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Apple: both a winner, loser in 2005

updated 04:00 pm EST, Tue December 27, 2005

Apple in 2005

Apple was dubbed both a winner and a loser in 2005 by PC World. Looking at the , Dan Tynan said the company announced innovative products all year: "Apple started the year with the Mac Mini, a pint-size $499 Macintosh sans monitor, and ended it with the long-awaited video-enabled IPod. In between, Apple announced it would start using Intel chips in its new line of Macs. The first Intel-based Macs should debut at around the same time as Windows Vista, which could lead to the first serious OS competition since, oh, 1989. All in all, a very good year in Apple-achia." The magazine also called Apple's iTunes a winner, offering kudos to Apple for clinging to the $1-per-song pricing, despite tremendous pressure from the labels. However, the column challenges the company--along with CEO Steve Jobs--for its efforts to control the press and for taking Mac rumors sites to court.

"For a company that turned rumor wrangling into an art form, Apple proved mighty touchy when rumor sites revealed information about the Mac Mini and other products weeks before the company's official announcements. Touchy enough, in fact, to sic their legal beagles upon them. In one case, a California judge ruled the sites could not protect the anonymity of their sources (that ruling is currently under appeal). Apparently, the sites broke St. Steven of Jobs' 10th Commandment: Thou shalt not release information without prior approval. The result? Apple still doesn't have the information it sought, but did get a ton of bad PR."




by MacNN Staff

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  1. climacs

    Joined: Dec 1969

    0

    re: bad PR

    The result? Apple still doesn't have the information it sought, but did get a ton of bad PR."

    yeah, it really hurt iPod sales and stopped PC users from switching to Macs, didn't it?

    Face it, only us slashdot geeks give a s*** whether Apple sued someone for revealing trade secrets.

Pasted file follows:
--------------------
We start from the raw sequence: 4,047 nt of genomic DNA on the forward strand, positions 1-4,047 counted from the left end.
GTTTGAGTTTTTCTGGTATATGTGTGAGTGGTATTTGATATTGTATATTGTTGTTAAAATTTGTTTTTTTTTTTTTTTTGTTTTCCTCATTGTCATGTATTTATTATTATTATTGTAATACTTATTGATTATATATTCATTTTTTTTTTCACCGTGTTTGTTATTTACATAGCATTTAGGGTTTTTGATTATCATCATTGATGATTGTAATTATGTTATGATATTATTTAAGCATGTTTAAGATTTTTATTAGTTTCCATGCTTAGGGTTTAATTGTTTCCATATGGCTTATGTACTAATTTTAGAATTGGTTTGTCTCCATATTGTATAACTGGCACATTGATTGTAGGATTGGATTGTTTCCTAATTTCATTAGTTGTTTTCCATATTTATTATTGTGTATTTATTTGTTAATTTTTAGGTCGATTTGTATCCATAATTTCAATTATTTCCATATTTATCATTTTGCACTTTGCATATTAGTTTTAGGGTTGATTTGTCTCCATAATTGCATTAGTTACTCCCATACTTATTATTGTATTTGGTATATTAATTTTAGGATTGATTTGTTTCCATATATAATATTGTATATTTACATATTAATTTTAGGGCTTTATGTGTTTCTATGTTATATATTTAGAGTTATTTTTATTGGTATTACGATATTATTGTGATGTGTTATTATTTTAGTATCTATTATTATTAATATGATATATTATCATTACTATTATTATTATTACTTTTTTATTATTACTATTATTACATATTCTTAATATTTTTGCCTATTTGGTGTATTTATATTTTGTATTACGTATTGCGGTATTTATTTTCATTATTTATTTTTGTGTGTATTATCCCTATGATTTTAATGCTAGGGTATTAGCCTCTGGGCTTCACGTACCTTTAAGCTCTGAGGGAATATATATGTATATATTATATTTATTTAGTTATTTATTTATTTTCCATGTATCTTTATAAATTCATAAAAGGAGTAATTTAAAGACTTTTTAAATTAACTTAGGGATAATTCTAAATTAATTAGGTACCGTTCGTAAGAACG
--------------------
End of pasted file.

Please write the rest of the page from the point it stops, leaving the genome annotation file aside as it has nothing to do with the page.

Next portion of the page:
I guess this is more of the bullshit "fake balance" we've come to expect from the media.

  1. Jonathan-Tanya

    Joined: Dec 1969

    0

    up yours climacs

    Hey climacs you may not care about Mom, Apple Pie, God, and Country, but whether or not the teaming masses care about them or not, makes them no less important.

    Freedom is important, and freedom isn't the freedom to do what you are told in boot camp...no freedom is about many things, including expression, press, and trade.

    The Mac Mini is not a trade secret, its just a computer... but forcing journalist to reveal their sources is an attack on the first amendment, and Steve-O may be good at selling comptuers but he made a real arse of himself with his control freak behavior and his desire to squelch a good old fashioned 'scoop'.

  1. eldarkus

    Joined: Dec 1969

    0

    no.. up yours!

    Trade Secret; A trade secret is a confidential practice, method, process, design, the "know-how" or other information used by a business to compete with other businesses.

    So the question is.. how does the mac mini NOT fall under this definiition of trade secret? Or any other product Apple, or anyone else makes?

    Do some reseach before posting, Jonathan-Tanya. It'll save me the trouble of proving u wrong.

  1. climacs

    Joined: Dec 1969

    0

    re:up yours climacs

    take a valium, Jonathan. And have someone wash that sand out of your v*****.

  1. Buschman

    Joined: Dec 1969

    0

    Not about trade secrets

    This lawsuit by Apple is not about stopping the rumor sites from publishing rumors. It is about finding out who leaked the information. Anyone who works for Apple has to sign a NDA (Non-Disclosure Agreement), and anyone who is an Apple Developer also has to sign the NDA. Therefore, anyone who had access to the Mac mini information (and thus leaked it) violated their NDA, which provides for penalties, etc.